The BOR Instruction is used in cases where any active input needs to trigger a condition. Let’s look at the same application as above: the case packer. A case packer is placed in “Run” mode and is packing cases. While it’s making a case, a fault occurs. The expected action is for the machine to stop. In this case, the logic to be expected is that the routine will monitor ANY fault to occur. If a door is opened OR if the box is missing OR if the pressure is low OR any other abnormal condition occurs, the machine is faulted, stopped and the appropriate alarm is displayed.

BXOR Function Block Diagram Instruction

The BXOR, or the Boolean Exclusive Or Instruction, will take two inputs and set an output based on a set of conditions. This logical instruction will evaluate to TRUE when the inputs are of separate values. In other words, you can expect the following operation, or truth table, from this instruction:

It’s important to note that unlike the previous instructions, the XOR instruction will take a maximum of two inputs. The reason for that is the underlying condition of this instruction: return a true whenever two inputs are of different values. Common sense would suggest that no matter what you set three or more inputs to, there’s always going to be the same value in binary. In other words, you may only compare two inputs using this instruction. Here’s what the settings menu looks like:

Here’s the implementation of this instruction in Studio 5000 as well as the response of the output based on the changes in the input values:

Common Use Case of the BXOR Instruction

Per the truth table above, the BXOR will give the PLC programmer information when an input is active while another isn’t. This is important in applications that rely on differential feedback. For example, consider a process valve with sensors that read an open and closed position. When the valve is in the OPEN position, Sensor 1 should read “HIGH” and Sensor 2 should read “LOW”. In the opposite setpoint, Sensor 1 should read “”LOW” while sensor 2 should read “HIGH”. In the case that the sensors are both reading “HIGH” or “LOW”, the valve is in an unknown, faulted state. The BXOR instruction can be used to detect such a state and issue an alarm.

Note: In the application above, a PLC programmer would utilize a TON Timer to make sure that the valve has been given enough time to transition between the two states. Otherwise, the plc program may fault immediately during the transition.

BNOT Function Block Diagram Instruction

The BNOT function block diagram instruction will take an input and change it to the opposite value. If the input is “HIGH”, the output will be set to “LOW”. Similarly, if the input is “LOW”, the output will be set to “HIGH”.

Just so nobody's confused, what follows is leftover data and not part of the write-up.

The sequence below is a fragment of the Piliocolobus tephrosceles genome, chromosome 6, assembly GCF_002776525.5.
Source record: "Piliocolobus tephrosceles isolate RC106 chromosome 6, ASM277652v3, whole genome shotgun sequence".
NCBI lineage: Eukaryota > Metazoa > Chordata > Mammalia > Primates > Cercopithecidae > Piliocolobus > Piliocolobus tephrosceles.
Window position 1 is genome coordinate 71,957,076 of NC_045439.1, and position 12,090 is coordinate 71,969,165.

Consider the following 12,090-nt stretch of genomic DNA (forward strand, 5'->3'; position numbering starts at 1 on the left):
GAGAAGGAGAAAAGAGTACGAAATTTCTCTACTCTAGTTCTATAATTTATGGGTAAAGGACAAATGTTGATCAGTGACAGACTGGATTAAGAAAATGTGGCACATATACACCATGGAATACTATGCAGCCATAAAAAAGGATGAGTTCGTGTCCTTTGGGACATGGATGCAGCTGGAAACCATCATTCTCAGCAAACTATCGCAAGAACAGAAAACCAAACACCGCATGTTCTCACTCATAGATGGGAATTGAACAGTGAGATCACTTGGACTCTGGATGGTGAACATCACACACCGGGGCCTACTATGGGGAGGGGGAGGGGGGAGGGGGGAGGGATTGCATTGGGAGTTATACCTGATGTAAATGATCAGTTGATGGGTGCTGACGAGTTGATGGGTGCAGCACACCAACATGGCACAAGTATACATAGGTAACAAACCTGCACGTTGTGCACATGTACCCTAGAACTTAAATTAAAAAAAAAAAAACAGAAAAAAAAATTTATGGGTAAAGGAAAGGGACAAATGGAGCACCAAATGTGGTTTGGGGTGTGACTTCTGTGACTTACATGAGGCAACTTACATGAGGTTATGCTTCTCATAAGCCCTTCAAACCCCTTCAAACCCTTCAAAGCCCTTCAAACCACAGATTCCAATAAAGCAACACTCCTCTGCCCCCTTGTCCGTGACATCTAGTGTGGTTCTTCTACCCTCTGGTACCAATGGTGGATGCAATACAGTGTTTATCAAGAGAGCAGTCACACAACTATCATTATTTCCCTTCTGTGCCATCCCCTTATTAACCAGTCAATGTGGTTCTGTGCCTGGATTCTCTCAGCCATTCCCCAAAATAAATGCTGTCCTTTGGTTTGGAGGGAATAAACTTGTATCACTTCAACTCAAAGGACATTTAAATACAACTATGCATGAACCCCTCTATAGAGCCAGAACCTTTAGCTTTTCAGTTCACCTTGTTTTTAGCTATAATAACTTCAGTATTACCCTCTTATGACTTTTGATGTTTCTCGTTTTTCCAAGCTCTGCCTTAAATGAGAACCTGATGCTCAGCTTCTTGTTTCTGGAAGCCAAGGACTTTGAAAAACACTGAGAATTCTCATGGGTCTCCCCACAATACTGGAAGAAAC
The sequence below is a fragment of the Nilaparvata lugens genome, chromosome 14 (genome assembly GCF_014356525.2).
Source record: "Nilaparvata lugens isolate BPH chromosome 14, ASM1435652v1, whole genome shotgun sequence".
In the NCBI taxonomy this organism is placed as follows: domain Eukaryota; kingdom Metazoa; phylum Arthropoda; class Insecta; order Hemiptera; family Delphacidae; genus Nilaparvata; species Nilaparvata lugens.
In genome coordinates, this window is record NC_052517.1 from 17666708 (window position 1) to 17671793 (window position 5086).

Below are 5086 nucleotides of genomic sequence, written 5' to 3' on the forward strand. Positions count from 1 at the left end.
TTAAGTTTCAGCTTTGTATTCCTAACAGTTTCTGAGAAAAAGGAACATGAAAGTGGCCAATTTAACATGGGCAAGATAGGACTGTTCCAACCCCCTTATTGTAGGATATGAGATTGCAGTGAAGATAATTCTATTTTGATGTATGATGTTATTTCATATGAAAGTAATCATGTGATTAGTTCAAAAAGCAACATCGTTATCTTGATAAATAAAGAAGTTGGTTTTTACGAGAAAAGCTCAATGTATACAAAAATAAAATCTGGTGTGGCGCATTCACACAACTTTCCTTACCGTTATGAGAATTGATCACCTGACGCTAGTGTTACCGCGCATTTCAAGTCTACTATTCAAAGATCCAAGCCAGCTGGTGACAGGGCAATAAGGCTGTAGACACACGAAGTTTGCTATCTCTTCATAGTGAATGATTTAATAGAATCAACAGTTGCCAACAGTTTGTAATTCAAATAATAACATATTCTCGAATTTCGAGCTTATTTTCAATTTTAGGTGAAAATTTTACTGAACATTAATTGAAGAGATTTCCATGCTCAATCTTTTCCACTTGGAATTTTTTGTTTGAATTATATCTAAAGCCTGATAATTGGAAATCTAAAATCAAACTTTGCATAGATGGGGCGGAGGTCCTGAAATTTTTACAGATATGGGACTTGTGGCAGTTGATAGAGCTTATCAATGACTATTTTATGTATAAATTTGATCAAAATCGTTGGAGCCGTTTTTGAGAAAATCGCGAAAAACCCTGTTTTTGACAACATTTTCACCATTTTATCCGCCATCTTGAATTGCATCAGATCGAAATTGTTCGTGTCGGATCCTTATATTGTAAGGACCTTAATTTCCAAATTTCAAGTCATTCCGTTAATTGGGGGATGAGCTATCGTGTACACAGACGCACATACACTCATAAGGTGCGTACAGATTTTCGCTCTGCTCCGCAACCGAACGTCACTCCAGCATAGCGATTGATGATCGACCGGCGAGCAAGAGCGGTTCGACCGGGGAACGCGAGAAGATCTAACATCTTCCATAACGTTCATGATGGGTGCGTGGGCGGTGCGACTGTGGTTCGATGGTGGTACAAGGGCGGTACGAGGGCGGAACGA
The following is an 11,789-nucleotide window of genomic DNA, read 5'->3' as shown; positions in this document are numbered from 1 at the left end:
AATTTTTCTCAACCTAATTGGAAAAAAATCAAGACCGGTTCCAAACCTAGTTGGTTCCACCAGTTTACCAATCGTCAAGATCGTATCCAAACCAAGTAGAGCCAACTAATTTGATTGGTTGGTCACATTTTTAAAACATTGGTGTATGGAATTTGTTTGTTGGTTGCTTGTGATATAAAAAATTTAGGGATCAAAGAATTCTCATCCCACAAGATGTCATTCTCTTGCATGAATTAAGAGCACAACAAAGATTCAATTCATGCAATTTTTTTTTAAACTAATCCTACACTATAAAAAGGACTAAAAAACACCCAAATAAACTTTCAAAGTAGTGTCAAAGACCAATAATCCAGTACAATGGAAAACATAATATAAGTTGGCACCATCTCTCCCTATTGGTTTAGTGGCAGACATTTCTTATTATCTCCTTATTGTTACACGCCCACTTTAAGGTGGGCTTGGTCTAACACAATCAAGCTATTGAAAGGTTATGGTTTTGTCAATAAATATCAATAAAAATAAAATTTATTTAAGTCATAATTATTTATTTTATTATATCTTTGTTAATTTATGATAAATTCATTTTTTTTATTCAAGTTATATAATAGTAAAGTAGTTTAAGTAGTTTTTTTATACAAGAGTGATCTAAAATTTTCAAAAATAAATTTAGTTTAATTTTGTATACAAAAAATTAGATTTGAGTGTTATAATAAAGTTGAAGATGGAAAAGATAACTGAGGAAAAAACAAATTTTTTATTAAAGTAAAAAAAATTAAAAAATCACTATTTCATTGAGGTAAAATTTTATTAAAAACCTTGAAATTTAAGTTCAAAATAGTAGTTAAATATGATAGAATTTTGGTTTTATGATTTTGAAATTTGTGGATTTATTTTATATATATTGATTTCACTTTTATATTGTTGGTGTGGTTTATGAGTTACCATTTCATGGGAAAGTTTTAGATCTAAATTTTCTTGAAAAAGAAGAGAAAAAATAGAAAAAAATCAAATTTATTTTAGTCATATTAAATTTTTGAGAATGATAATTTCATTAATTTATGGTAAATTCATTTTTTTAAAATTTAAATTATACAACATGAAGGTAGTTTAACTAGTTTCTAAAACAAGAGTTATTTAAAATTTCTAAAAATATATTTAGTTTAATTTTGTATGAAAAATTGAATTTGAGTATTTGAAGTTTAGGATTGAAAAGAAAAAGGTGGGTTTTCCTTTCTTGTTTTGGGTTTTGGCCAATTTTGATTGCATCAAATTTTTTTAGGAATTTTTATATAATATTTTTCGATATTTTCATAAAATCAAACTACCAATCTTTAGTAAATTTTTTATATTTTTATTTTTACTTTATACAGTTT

In Studio 5000, the instruction can be implemented as such:

Common Use Case of the BNOT Instruction

The BNOT Instruction can be implemented in ladder logic through the use of an XIO and OTE rung. By evaluating the status of a certain bit and setting it to the opposite, the programmer may create a scenario of dual conditions. For example, when the “MachineRunning” bit is set to 1, the machine is actually running. The PLC programmer may choose to continuously utilize an XIO of the MachineRunning bit to verify that it is NOT Running. However, this isn’t possible in function blocks diagram programming. The programmer will have to create a BNOT instruction and set a “MachineStopped” tag to the opposite value of the MachineRunning.

Mathematical Function Block Diagram Instructions

In Function Block Diagram programming, it’s very easy to implement mathematical instructions without the need of a transitional register. In other words, most of the analog scaling, complex mathematical calculations and process validations should be done in function block diagrams.

In ladder logic, the PLC programmer that needs to multiply two values and subtract the result from another value would have to create two steps and a register that would save this value. In function block diagrams, one can implement the following diagram to calculate the temperature conversion between Farhenheit and Celcius:

Notice that the chain of function blog diagrams is able to operate without the need to store the output values of each block. The programmer can chain these blocks one after the other and tie the outputs to the following block. Through the same operation, the programmer may choose to send the values in Celsius as well as Farhenheit to an HMI. In function block diagrams, one can do this by drawing connections to appropriate blocks. Here’s a modified diagram of the instruction above:

In this case, the assignment is made to the HMI tags simultaneously as the registers are used in the function block instructions. Function Block diagrams are also rearranged to demonstrate a high flexibility in the layout of the instructions. The programmer can choose how to build the diagram, position the instruction blocks and tie the tags back to where they are used.

Conclusion

In this article, we went over function block diagram PLC programming, some of the instructions as well as the configurations and particularities in RSLogix and Studio 5000. FBD programming is very popular in process programming which follows a natural layout of the physical instrumentation. Furthermore, FBD greatly simplifies the visualization of how tags are used, transformed and sent between systems.

By learning how function block diagrams are built, a skilled programmer may leverage them in particular situations that may not be as easy to implement in ladder logic or structured text programming.